BRING ME THE HORIZON Frontman Says His Divorce Inspired Some Of The Lyrics On 'Amo' Album

August 25, 2018

BRING ME THE HORIZON frontman Oli Sykes has told NME that the band's new single, "Mantra", is not necessarily representative of the group's upcoming album, "Amo". "'Mantra' came a bit later," he said (see video below). "'Cause we wrote a lot of cool stuff, but we were kind of scared, like, 'What are we gonna show people first?' We're really proud of everything we've done, but we were, like, 'How are we not gonna completely alienate everyone when we show 'em this record?' I actually had a little bit of a meltdown about it, and then we ended up writing this song. And we were, like, 'Yeah, that feels right.'"

He continued: "It's just different enough. It's not safe, but it's a bit of what you know and love about us and it pushes it out there. It's not that it's not representative, but every song on the record is completely different. There isn't one song on the record that sounds similar to another one. So it's a lot more experimental, I guess you'd say, than our last record [2015's 'That's The Spirit']. We wanted to write a record where there's some songs that we can give to the label and go, 'These are the singles,' blah blah blah — but we wanted to push ourselves a bit further and not worry about that kind of stuff, and just make something different."

Sykes also talked about the lyrical inspiration for "Amo", saying that the writing process served as therapy for him following his very public split with his then-wife in 2016.

"I went through a divorce a couple of years ago and I really didn't wanna talk about it, 'cause I don't want it to seem like I care, or I didn't wanna dredge up the past," Oli said. "I didn't wanna give the person the 'glory' of writing stuff about that person and shit like that. But, after a while, it just became apparent that I kind of needed to — I needed to get it out of my system. It wasn't the fact that I was still miserable or anything like that — I was fine — but at the same time, when you go through something traumatic, you carry a lot of stuff with you after it — a lot of mental baggage, a lot of things. Whatever happened in that situation, obviously, I took that on — maybe I started trusting people less, or started feeling a certain way. And it's completely irrational — but you do. I've always said it as well — writing lyrics and making music is the most therapeutic thing. I'm really lucky in that sense, 'cause it's the best way to get stuff out — to be able to write about it and then sing it on stage is the best way."

But Sykes made it clear that "not all" of "Amo" is about his divorce. "There's good stuff, there's bad stuff, there's weird stuff," he said. "It's kind of more almost like a thinking piece on love and how it can affect you — not just you, but other people too. You go into a relationship and you come out of it, and people pick sides — there's a pack mentality. Just a lot of stuff that I started thinking about — it's quite interesting, actually. It's also quite an easy way to write a concept album — to write about love — because everything boils down to love at the end of the day."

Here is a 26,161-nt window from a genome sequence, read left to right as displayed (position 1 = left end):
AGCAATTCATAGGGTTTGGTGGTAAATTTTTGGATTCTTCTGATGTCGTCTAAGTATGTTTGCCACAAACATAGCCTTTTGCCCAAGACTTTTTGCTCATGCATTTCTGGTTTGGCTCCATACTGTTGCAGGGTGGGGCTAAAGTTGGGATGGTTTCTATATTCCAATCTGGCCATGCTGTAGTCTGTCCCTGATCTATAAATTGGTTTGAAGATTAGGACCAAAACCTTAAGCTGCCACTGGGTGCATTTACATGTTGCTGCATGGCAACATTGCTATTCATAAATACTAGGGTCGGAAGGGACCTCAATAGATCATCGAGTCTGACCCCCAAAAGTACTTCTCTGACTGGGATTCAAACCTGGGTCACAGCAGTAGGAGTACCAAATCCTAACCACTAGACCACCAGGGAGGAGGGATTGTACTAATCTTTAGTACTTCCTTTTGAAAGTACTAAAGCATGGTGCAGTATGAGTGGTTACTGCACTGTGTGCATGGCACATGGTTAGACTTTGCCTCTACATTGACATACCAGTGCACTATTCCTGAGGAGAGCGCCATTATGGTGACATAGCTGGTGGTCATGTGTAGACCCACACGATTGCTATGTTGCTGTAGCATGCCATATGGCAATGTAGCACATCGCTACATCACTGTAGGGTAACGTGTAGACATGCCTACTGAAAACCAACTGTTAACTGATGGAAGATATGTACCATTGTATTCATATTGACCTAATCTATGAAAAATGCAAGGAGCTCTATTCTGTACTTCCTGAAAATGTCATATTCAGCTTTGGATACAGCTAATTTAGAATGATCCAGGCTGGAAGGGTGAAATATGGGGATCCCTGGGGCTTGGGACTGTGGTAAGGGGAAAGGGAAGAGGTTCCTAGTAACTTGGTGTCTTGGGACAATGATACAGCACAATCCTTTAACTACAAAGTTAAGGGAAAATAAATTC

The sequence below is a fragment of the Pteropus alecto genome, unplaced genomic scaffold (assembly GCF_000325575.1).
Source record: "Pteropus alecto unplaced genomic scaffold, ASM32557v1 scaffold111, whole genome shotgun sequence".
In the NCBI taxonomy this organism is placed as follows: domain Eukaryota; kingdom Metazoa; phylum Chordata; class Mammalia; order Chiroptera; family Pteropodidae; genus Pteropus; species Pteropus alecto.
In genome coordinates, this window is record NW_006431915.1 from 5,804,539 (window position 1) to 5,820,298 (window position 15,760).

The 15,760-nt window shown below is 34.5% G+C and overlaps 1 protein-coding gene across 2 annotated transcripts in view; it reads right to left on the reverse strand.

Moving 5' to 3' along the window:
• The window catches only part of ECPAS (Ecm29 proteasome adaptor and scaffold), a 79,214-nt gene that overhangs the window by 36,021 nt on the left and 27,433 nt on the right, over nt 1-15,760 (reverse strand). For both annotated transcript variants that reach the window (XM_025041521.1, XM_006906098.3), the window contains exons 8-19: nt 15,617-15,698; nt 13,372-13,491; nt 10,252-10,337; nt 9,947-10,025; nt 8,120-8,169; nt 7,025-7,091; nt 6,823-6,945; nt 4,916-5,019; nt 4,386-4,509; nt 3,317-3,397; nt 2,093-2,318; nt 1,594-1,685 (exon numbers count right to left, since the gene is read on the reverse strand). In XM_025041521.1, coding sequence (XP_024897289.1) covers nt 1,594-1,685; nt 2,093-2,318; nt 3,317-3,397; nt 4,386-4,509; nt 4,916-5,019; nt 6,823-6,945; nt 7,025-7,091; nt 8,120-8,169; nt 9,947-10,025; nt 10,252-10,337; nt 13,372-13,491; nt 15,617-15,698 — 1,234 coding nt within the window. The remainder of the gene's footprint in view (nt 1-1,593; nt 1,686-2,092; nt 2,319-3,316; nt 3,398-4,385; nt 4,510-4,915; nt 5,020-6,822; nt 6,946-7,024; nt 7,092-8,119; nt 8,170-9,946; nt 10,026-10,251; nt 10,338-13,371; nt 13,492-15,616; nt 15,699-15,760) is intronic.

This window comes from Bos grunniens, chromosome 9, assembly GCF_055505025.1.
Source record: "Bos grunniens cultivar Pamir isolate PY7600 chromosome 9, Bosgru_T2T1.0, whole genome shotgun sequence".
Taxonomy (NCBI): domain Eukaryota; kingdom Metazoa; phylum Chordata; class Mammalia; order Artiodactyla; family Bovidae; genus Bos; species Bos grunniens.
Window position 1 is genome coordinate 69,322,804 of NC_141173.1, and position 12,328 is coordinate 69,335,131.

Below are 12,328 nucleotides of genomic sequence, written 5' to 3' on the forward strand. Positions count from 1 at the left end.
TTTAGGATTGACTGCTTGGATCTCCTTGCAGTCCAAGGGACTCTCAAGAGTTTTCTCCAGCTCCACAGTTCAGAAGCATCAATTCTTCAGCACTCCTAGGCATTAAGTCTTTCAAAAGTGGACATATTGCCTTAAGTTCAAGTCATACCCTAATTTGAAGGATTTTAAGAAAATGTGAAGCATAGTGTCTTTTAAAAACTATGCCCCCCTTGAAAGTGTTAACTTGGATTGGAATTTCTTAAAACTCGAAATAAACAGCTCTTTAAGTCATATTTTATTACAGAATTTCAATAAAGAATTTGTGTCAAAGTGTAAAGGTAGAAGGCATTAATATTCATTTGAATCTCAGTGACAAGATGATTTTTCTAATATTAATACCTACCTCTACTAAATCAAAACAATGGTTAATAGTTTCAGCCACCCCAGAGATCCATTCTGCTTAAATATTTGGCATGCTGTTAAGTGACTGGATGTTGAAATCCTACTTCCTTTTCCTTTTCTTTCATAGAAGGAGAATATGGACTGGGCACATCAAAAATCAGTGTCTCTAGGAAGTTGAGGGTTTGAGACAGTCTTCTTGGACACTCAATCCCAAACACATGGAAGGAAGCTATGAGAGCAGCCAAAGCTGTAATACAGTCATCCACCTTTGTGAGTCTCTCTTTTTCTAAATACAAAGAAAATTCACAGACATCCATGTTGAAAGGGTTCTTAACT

"Amo" will be released on January 11, 2019 through Columbia Records. The disc was written and recorded in Los Angeles, with Sykes and Jordan Fish handling production.

The band's 16-city "First Love Tour" will kick off January 23 in Nashville, Tennessee and see them perform across the country, including stops in Atlanta, Chicago, Dallas, Los Angeles and more before wrapping February 16 in Las Vegas, Nevada.

Find more on Bring me the horizon
  • facebook
  • twitter
  • reddit
  • email

Comments Disclaimer And Information

BLABBERMOUTH.NET uses the Facebook Comments plugin to let people comment on content on the site using their Facebook account. The comments reside on Facebook servers and are not stored on BLABBERMOUTH.NET. To comment on a BLABBERMOUTH.NET story or review, you must be logged in to an active personal account on Facebook. Once you're logged in, you will be able to comment. User comments or postings do not reflect the viewpoint of BLABBERMOUTH.NET and BLABBERMOUTH.NET does not endorse, or guarantee the accuracy of, any user comment. To report spam or any abusive, obscene, defamatory, racist, homophobic or threatening comments, or anything that may violate any applicable laws, use the "Report to Facebook" and "Mark as spam" links that appear next to the comments themselves. To do so, click the downward arrow on the top-right corner of the Facebook comment (the arrow is invisible until you roll over it) and select the appropriate action. You can also send an e-mail to blabbermouthinbox(@) with pertinent details. BLABBERMOUTH.NET reserves the right to "hide" comments that may be considered offensive, illegal or inappropriate and to "ban" users that violate the site's Terms Of Service. Hidden comments will still appear to the user and to the user's Facebook friends. If a new comment is published from a "banned" user or contains a blacklisted word, this comment will automatically have limited visibility (the "banned" user's comments will only be visible to the user and the user's Facebook friends).